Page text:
Despite the FDA decision, Rick Collins reveals that businesses and individuals are already exploring ways to continue peptide supply through non-legitimate sources. And seeking legal counsel on how they can proceed with as minimal risk as possible.
Is A Reversal of The FDA Decision On Peptides Likely?
Mike raises the question of a potential reversal of the FDA decision on peptides. Collins compares peptides to CBD dietary products, suggesting that, like CBD, peptides might exist in a gray area where the FDA classifies them as not approved for human consumption but refrains from enforcing a ban.
Will peptides have a similar fate, being legal in all but FDA approval? Or will we see clinics disappear and the black market rise? The uncertain future leaves room for speculation, and only time will reveal the ultimate fate of peptides in the market.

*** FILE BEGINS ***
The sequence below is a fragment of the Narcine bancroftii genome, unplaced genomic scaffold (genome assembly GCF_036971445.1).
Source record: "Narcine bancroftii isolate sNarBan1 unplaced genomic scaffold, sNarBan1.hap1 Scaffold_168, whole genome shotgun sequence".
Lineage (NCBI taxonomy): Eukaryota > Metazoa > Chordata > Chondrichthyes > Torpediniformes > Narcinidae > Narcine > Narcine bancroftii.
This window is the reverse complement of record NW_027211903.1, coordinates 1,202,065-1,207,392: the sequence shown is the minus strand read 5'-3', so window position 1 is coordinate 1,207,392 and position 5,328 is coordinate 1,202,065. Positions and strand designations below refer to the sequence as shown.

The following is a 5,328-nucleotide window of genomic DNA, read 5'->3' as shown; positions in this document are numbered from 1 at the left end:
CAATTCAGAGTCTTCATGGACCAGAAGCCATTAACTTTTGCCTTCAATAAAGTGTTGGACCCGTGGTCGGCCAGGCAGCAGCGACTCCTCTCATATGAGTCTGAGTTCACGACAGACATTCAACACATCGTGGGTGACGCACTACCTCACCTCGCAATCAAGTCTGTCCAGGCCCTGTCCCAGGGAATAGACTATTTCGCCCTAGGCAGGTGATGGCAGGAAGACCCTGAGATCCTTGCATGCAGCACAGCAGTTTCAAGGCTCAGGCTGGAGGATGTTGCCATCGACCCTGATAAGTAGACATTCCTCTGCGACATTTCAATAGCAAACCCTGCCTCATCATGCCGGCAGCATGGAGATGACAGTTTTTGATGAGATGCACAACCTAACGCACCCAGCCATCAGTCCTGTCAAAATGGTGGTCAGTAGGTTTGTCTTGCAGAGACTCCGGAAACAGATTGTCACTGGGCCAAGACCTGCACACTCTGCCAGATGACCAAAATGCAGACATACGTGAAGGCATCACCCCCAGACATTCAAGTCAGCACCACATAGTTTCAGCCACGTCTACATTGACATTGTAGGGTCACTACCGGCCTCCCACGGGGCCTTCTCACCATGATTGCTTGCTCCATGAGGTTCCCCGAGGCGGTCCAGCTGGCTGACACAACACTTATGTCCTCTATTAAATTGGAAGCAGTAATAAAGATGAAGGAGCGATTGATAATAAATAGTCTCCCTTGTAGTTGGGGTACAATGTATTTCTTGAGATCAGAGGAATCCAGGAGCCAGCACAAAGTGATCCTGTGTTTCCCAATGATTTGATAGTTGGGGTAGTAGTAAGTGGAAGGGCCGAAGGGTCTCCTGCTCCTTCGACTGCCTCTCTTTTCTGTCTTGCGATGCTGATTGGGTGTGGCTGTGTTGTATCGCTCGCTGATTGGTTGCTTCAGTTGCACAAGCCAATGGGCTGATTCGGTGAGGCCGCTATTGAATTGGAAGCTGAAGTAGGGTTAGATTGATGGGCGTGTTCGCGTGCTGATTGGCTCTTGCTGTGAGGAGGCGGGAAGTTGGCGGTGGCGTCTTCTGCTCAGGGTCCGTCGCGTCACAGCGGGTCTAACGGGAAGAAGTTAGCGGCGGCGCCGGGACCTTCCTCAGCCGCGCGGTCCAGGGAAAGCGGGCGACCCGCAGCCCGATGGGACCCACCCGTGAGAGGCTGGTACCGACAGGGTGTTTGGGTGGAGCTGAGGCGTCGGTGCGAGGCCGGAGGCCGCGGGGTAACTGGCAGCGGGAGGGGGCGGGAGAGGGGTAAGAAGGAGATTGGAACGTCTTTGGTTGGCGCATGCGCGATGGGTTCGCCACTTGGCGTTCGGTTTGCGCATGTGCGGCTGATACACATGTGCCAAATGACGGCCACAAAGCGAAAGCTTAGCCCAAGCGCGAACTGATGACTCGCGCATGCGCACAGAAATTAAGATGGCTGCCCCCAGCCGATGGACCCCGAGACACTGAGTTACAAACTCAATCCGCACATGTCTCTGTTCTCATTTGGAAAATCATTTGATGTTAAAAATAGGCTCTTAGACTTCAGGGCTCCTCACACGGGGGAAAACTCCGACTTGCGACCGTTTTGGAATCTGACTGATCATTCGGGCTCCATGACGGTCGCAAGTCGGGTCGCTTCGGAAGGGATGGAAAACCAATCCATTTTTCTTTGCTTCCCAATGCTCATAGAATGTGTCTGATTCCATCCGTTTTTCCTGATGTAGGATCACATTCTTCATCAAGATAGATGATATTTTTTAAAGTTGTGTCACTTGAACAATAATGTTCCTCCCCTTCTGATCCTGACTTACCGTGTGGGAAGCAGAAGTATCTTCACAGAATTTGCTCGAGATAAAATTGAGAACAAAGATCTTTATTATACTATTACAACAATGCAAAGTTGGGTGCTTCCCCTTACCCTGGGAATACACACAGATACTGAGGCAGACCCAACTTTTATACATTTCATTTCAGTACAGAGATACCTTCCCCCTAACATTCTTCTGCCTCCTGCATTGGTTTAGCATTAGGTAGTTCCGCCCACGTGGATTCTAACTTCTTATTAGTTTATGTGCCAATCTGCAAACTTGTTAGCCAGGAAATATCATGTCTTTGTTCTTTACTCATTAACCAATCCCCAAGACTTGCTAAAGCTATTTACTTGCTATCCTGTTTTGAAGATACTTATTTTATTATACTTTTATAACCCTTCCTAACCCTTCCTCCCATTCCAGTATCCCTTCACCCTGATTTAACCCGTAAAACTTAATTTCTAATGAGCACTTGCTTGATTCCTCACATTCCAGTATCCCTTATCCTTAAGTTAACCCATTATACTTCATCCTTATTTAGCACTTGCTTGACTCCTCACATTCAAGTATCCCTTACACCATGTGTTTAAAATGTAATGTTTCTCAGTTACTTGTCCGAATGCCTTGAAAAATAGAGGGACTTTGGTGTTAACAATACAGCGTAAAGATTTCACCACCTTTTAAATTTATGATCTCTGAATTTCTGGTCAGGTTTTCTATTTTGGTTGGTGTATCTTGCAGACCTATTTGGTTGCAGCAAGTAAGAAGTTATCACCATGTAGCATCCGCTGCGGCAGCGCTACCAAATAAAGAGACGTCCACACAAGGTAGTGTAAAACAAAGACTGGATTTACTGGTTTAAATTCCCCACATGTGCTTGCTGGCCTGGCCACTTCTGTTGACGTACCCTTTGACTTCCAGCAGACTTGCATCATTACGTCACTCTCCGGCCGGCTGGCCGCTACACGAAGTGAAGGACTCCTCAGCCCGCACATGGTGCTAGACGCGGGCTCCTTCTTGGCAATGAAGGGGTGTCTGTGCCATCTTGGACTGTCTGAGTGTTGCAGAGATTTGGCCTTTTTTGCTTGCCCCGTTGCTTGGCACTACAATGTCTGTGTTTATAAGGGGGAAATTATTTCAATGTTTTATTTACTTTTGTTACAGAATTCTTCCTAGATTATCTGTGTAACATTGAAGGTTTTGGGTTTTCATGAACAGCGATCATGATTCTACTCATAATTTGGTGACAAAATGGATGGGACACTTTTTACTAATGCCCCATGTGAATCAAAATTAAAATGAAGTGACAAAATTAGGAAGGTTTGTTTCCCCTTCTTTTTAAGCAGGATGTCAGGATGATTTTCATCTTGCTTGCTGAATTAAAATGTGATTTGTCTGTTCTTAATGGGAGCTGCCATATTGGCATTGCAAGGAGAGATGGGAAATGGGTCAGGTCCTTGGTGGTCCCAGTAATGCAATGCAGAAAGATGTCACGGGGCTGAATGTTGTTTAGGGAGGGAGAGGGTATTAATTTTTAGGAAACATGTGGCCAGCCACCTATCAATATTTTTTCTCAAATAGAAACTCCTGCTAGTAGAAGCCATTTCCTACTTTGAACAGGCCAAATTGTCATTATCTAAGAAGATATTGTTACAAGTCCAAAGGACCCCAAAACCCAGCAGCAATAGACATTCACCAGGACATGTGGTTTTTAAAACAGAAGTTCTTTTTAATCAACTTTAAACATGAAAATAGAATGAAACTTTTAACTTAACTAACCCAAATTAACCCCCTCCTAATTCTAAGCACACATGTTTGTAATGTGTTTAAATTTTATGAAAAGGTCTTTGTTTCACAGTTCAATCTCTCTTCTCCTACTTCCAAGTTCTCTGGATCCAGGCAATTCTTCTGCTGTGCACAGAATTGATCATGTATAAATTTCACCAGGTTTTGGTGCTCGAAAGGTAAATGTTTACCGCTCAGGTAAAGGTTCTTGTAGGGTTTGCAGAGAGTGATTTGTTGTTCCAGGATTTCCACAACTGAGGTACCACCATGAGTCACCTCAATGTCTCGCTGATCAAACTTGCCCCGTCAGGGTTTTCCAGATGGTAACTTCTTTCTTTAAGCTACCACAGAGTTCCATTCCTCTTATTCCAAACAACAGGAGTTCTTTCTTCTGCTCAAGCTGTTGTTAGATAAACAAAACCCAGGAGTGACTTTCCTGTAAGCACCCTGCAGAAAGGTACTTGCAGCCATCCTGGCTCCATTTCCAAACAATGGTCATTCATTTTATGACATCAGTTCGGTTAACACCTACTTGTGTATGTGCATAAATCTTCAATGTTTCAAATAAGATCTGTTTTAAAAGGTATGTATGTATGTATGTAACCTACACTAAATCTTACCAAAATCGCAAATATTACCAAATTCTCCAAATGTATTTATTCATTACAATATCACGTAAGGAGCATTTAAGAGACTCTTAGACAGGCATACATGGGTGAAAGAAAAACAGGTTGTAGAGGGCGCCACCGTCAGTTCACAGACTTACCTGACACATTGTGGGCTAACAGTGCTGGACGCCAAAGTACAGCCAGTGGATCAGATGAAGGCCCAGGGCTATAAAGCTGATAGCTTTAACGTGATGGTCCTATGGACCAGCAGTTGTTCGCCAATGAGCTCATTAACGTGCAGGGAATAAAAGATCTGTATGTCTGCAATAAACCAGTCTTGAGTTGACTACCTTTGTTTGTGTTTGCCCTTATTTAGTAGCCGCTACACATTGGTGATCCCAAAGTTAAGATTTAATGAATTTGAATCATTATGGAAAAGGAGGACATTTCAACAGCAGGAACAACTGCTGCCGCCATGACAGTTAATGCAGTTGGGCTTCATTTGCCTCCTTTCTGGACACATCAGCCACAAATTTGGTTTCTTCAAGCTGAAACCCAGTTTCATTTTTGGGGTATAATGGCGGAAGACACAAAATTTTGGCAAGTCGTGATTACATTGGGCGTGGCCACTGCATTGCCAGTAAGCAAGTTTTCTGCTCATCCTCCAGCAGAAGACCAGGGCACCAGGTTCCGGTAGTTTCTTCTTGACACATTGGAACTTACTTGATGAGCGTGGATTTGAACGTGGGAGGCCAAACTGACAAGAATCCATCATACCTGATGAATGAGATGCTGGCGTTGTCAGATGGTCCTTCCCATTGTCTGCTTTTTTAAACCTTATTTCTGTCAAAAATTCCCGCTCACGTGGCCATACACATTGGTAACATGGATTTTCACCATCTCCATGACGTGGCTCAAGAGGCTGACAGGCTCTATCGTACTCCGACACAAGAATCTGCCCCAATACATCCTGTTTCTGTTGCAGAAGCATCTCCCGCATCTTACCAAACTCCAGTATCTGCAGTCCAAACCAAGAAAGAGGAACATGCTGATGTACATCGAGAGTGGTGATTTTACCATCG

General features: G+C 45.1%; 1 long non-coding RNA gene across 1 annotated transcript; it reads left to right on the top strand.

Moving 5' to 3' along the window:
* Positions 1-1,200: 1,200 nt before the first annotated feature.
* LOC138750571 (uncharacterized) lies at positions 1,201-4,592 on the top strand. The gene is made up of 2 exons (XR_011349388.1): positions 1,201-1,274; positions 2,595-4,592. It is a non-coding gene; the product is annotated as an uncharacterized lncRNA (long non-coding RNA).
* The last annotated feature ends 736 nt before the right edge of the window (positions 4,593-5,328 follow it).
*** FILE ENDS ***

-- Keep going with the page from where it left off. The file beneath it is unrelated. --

The Mike O’Hearn Show‘s latest episode with Rick Collins provides a deep dive into the legal intricacies surrounding steroids, peptides, and the FDA’s recent decision. As the conversation unfolds, the audience gains valuable insights into the historical context of substance regulation and the potential challenges peptides may face in the future.
You can watch the full episode above and make sure to check back every Friday for new episodes only on the Generation Iron Fitness Network or where ever podcasts are downloaded.